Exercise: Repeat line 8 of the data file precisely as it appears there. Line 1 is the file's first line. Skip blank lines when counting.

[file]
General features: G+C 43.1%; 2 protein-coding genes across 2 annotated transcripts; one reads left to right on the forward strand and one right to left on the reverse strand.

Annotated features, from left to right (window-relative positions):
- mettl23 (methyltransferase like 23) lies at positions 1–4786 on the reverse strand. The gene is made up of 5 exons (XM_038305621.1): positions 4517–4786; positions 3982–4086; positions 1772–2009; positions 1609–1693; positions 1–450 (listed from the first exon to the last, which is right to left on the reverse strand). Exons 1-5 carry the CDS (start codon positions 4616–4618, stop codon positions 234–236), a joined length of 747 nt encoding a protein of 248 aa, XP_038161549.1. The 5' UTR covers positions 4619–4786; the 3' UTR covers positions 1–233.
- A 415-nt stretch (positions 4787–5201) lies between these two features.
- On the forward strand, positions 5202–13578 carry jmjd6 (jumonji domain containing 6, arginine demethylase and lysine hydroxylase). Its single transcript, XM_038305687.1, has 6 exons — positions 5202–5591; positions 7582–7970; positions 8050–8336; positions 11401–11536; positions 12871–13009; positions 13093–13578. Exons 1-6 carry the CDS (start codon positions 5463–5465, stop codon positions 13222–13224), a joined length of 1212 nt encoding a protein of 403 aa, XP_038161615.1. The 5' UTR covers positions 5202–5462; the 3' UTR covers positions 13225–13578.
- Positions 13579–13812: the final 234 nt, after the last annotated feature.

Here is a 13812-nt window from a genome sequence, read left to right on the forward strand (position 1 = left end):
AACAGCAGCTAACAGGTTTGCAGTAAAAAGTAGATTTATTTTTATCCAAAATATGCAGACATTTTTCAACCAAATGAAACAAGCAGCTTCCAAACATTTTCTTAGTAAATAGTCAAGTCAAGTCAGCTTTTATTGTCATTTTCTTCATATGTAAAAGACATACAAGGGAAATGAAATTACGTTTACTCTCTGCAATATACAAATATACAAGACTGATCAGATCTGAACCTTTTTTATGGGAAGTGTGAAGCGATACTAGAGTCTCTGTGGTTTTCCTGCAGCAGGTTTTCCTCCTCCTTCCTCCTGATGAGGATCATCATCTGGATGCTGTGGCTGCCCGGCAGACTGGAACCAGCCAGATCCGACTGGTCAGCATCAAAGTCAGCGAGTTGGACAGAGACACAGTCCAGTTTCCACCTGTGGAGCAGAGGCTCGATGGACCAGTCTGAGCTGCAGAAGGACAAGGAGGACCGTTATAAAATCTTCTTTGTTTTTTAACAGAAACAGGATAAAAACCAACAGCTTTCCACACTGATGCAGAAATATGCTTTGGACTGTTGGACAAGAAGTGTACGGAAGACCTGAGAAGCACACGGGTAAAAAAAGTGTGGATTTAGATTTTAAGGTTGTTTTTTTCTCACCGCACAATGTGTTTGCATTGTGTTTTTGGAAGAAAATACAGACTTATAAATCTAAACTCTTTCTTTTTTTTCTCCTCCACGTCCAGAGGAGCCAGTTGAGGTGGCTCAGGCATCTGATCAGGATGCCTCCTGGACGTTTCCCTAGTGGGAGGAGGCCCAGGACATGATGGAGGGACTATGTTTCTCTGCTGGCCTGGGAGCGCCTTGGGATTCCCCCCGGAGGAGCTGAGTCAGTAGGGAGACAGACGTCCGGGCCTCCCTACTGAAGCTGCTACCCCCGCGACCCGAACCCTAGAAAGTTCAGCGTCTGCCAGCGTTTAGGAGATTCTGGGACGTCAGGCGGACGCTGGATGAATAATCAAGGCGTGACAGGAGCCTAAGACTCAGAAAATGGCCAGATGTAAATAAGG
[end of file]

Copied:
AACAGCAGCTAACAGGTTTGCAGTAAAAAGTAGATTTATTTTTATCCAAAATATGCAGACATTTTTCAACCAAATGAAACAAGCAGCTTCCAAACATTTTCTTAGTAAATAGTCAAGTCAAGTCAGCTTTTATTGTCATTTTCTTCATATGTAAAAGACATACAAGGGAAATGAAATTACGTTTACTCTCTGCAATATACAAATATACAAGACTGATCAGATCTGAACCTTTTTTATGGGAAGTGTGAAGCGATACTAGAGTCTCTGTGGTTTTCCTGCAGCAGGTTTTCCTCCTCCTTCCTCCTGATGAGGATCATCATCTGGATGCTGTGGCTGCCCGGCAGACTGGAACCAGCCAGATCCGACTGGTCAGCATCAAAGTCAGCGAGTTGGACAGAGACACAGTCCAGTTTCCACCTGTGGAGCAGAGGCTCGATGGACCAGTCTGAGCTGCAGAAGGACAAGGAGGACCGTTATAAAATCTTCTTTGTTTTTTAACAGAAACAGGATAAAAACCAACAGCTTTCCACACTGATGCAGAAATATGCTTTGGACTGTTGGACAAGAAGTGTACGGAAGACCTGAGAAGCACACGGGTAAAAAAAGTGTGGATTTAGATTTTAAGGTTGTTTTTTTCTCACCGCACAATGTGTTTGCATTGTGTTTTTGGAAGAAAATACAGACTTATAAATCTAAACTCTTTCTTTTTTTTCTCCTCCACGTCCAGAGGAGCCAGTTGAGGTGGCTCAGGCATCTGATCAGGATGCCTCCTGGACGTTTCCCTAGTGGGAGGAGGCCCAGGACATGATGGAGGGACTATGTTTCTCTGCTGGCCTGGGAGCGCCTTGGGATTCCCCCCGGAGGAGCTGAGTCAGTAGGGAGACAGACGTCCGGGCCTCCCTACTGAAGCTGCTACCCCCGCGACCCGAACCCTAGAAAGTTCAGCGTCTGCCAGCGTTTAGGAGATTCTGGGACGTCAGGCGGACGCTGGATGAATAATCAAGGCGTGACAGGAGCCTAAGACTCAGAAAATGGCCAGATGTAAATAAGG